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  • Gina Daniel

Dear Mental Health Providers, (working with NPEs)

Dear Mental Health Providers,


As a mental health provider myself, I know it is a very busy world out there for us right now. This is the first time we have all been through a global pandemic and those fears remain real as we navigate another year of it (adding on influenza and RSV now). As we get back to some semblance of pre-pandemic life, or as a distraction from pandemic-related anxiety concerns, I encourage you to learn about NPEs/MPEs. I would venture to guess that you’ve already met one (or several). You (and they) just may not know it (yet).


What is an NPE? An NPE is a person who has experienced a non-paternity event (or not parent expected) also known as a type of misattributed paternity. As an NPE, this means that whomever they may have thought was their biological father is, in fact, NOT their biological father. This can occur for an exhaustive amount of reasons but the most commonly shared reasons include affairs, trysts (one-night stands), sexual assaults, medically assisted conceptions with donors, and adoptions.


Another name for this can be misattributed paternity (MPE) or misattributed parentage. This site is geared more for NPEs with unexpected paternity results and, particularly, if they were due to a recreational ancestry test. My recent small research study looked at individuals who took a recreational ancestry DNA test and had an unexpected paternity discovery that did not match up with their existing family narrative/birth certificate information.


As you can imagine, this discovery, particularly when it’s unexpected, can cause a tremendous amount of shock, surprise, grief, sadness, and anger. These are a few of the most commonly described emotions. It can be incredibly overwhelming as individuals describe feeling in a fog-like state, feeling unable to focus on typical life tasks, and/or crying for days or weeks on end as they are initially processing this information. Family relationships may be significantly strained due to this discovery, particularly if secrets were intentionally kept from the individual by multiple parties.


New genetic relatives, experiencing their own surprise, shock, and anger may reject any attempts at communication. In many cases, individuals make this discovery in mid-life and the parental parties may be deceased leaving an individual unable to get answers to important questions, especially those related to health and medical histories. As a mental health professional, it is very important to help NPEs work through all their emotions, their potential grief and loss experience, their potential disrupted family relationships, particularly with their mothers, delayed responses or outright rejection, identity shifts they may experience, and/or new relationship navigation with (new) biological family OR families of origin.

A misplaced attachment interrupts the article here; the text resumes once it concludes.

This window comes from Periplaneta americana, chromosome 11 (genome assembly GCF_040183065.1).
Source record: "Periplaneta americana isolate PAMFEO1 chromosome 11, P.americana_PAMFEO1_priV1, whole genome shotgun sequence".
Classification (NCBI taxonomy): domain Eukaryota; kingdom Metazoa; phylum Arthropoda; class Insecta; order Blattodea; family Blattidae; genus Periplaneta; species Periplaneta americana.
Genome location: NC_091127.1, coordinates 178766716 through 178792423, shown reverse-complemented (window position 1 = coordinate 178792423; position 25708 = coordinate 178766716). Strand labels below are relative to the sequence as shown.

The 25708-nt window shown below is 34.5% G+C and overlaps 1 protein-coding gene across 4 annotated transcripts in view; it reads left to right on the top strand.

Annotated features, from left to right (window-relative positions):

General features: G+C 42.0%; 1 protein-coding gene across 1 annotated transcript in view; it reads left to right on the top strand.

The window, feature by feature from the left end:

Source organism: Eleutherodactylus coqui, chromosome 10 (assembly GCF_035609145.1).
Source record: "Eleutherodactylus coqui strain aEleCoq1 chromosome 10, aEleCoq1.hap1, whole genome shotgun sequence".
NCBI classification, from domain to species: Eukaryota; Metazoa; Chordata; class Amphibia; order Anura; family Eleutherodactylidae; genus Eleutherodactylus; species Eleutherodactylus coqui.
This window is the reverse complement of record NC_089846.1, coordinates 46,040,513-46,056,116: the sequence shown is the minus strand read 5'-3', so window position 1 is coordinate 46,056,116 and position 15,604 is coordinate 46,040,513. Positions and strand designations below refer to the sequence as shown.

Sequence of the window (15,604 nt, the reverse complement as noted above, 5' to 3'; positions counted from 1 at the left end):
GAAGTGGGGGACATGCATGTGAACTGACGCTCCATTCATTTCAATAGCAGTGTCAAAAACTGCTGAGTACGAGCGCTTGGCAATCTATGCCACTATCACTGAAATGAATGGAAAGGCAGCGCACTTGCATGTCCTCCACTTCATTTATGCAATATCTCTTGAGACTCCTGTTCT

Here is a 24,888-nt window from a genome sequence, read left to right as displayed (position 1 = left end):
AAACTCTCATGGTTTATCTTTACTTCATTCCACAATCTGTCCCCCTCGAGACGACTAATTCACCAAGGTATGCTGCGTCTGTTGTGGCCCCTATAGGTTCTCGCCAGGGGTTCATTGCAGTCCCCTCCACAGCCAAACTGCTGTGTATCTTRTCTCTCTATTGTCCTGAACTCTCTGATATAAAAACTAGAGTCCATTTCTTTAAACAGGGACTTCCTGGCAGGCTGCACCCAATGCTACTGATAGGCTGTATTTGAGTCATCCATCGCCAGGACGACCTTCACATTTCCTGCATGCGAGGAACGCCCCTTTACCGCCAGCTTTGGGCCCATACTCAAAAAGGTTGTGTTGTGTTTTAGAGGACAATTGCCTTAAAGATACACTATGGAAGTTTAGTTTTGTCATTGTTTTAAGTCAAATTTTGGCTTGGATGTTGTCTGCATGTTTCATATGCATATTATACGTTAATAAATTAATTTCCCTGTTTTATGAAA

It is critical that we assist in understanding the potential impact of kept or unknown family secrets as well as understand how to help someone access help and support when/as needed.

Key areas to consider when working with an NPE include issues around emotional disruption, grief and loss (https://www.npeguide.com/post/the-seven-stages-of-npe-grief), family relationships, identity, and the impact of family secrets.


Psychotherapy can be provided individually, in a group, with a couple and/or with a family to address issues related to a new NPE status and all the emotional baggage that could be triggered from this. Types of therapies that align well with this work include Psychodynamic Therapy, Interpersonal Therapy, Cognitive Behavioral Therapy, Dialectical Behavioral Therapy, Eye Movement Desensitization and Reprocessing, Acceptance and Commitment Therapy, Art Therapy, Music Therapy, and Animal-assisted Therapy.


The most important thing is to listen and process the emotions that something like this creates. It is also important to understand that this new life narrative acceptance (or not) can take years to work through. Many NPE’s have experience with therapists who have minimized their feelings and summed up their life with curt comments that damage the therapeutic process and cause an NPE to leave therapy.


To summarize, Therapists, educate yourselves about NPEs through:


· Review the https://www.npeguide.com/ for an understanding of experiences, emotions, and practical strategies that an NPE may expect especially initially upon discovery

· Assess for grief and loss

· Consider any identity concerns

· Discuss relationships with family of origin

· Discuss relationships with new family (or not)

· Direct to additional supports through the growing resources for NPEs


· Go to Severance Magazine’s website (https://severancemag.com/npes/ ) for an amazing list of books, podcasts, articles, and interviews to learn more


· Look into Right to Know (https://righttoknow.us/) and understand the work being done legislatively across North America for mental health, education and legislation


If you feel like you’re in over your head with an NPE, help them locate someone who can help (https://mpecounseling.org/ ) or (https://mpecounseling.org/directory-list-option/all/ ) to see the list of therapists per U.S. State.

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